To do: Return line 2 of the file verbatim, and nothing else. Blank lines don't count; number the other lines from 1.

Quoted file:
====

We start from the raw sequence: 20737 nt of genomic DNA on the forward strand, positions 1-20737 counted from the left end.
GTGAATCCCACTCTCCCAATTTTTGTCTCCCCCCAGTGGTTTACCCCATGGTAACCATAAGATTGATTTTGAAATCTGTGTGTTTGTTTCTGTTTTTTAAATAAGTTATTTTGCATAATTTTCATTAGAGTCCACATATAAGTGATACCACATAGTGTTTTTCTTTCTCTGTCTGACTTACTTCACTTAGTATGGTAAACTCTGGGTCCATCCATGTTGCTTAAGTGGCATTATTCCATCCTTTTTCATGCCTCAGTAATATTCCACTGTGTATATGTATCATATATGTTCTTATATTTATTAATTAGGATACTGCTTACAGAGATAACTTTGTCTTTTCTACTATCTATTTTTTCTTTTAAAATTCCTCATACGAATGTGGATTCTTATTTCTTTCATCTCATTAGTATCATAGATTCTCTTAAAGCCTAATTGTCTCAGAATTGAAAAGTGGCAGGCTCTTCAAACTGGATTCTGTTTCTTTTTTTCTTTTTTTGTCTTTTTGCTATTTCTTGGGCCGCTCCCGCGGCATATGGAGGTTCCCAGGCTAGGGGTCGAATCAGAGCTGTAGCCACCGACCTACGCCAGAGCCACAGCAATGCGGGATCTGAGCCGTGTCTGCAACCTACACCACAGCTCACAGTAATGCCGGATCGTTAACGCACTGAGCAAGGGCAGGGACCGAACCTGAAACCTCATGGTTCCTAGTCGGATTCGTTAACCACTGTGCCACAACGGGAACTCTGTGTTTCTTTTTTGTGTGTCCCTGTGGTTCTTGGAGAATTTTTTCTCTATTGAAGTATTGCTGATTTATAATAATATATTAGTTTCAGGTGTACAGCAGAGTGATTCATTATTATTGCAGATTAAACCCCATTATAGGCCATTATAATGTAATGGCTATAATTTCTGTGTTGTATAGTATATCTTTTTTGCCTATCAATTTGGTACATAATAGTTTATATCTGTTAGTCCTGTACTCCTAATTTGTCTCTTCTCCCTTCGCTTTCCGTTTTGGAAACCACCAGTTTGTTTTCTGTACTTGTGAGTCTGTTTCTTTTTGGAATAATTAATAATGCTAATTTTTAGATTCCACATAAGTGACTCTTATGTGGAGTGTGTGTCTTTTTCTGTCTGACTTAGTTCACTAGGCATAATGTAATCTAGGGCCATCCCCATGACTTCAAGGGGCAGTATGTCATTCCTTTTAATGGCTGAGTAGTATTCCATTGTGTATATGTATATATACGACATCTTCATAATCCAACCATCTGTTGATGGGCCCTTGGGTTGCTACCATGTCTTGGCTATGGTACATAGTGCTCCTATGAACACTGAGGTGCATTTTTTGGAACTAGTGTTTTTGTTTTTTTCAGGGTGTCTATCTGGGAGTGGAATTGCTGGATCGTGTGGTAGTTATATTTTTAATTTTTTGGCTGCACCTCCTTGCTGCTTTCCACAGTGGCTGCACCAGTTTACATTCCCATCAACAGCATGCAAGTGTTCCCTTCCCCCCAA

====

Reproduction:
GTGAATCCCACTCTCCCAATTTTTGTCTCCCCCCAGTGGTTTACCCCATGGTAACCATAAGATTGATTTTGAAATCTGTGTGTTTGTTTCTGTTTTTTAAATAAGTTATTTTGCATAATTTTCATTAGAGTCCACATATAAGTGATACCACATAGTGTTTTTCTTTCTCTGTCTGACTTACTTCACTTAGTATGGTAAACTCTGGGTCCATCCATGTTGCTTAAGTGGCATTATTCCATCCTTTTTCATGCCTCAGTAATATTCCACTGTGTATATGTATCATATATGTTCTTATATTTATTAATTAGGATACTGCTTACAGAGATAACTTTGTCTTTTCTACTATCTATTTTTTCTTTTAAAATTCCTCATACGAATGTGGATTCTTATTTCTTTCATCTCATTAGTATCATAGATTCTCTTAAAGCCTAATTGTCTCAGAATTGAAAAGTGGCAGGCTCTTCAAACTGGATTCTGTTTCTTTTTTTCTTTTTTTGTCTTTTTGCTATTTCTTGGGCCGCTCCCGCGGCATATGGAGGTTCCCAGGCTAGGGGTCGAATCAGAGCTGTAGCCACCGACCTACGCCAGAGCCACAGCAATGCGGGATCTGAGCCGTGTCTGCAACCTACACCACAGCTCACAGTAATGCCGGATCGTTAACGCACTGAGCAAGGGCAGGGACCGAACCTGAAACCTCATGGTTCCTAGTCGGATTCGTTAACCACTGTGCCACAACGGGAACTCTGTGTTTCTTTTTTGTGTGTCCCTGTGGTTCTTGGAGAATTTTTTCTCTATTGAAGTATTGCTGATTTATAATAATATATTAGTTTCAGGTGTACAGCAGAGTGATTCATTATTATTGCAGATTAAACCCCATTATAGGCCATTATAATGTAATGGCTATAATTTCTGTGTTGTATAGTATATCTTTTTTGCCTATCAATTTGGTACATAATAGTTTATATCTGTTAGTCCTGTACTCCTAATTTGTCTCTTCTCCCTTCGCTTTCCGTTTTGGAAACCACCAGTTTGTTTTCTGTACTTGTGAGTCTGTTTCTTTTTGGAATAATTAATAATGCTAATTTTTAGATTCCACATAAGTGACTCTTATGTGGAGTGTGTGTCTTTTTCTGTCTGACTTAGTTCACTAGGCATAATGTAATCTAGGGCCATCCCCATGACTTCAAGGGGCAGTATGTCATTCCTTTTAATGGCTGAGTAGTATTCCATTGTGTATATGTATATATACGACATCTTCATAATCCAACCATCTGTTGATGGGCCCTTGGGTTGCTACCATGTCTTGGCTATGGTACATAGTGCTCCTATGAACACTGAGGTGCATTTTTTGGAACTAGTGTTTTTGTTTTTTTCAGGGTGTCTATCTGGGAGTGGAATTGCTGGATCGTGTGGTAGTTATATTTTTAATTTTTTGGCTGCACCTCCTTGCTGCTTTCCACAGTGGCTGCACCAGTTTACATTCCCATCAACAGCATGCAAGTGTTCCCTTCCCCCCAA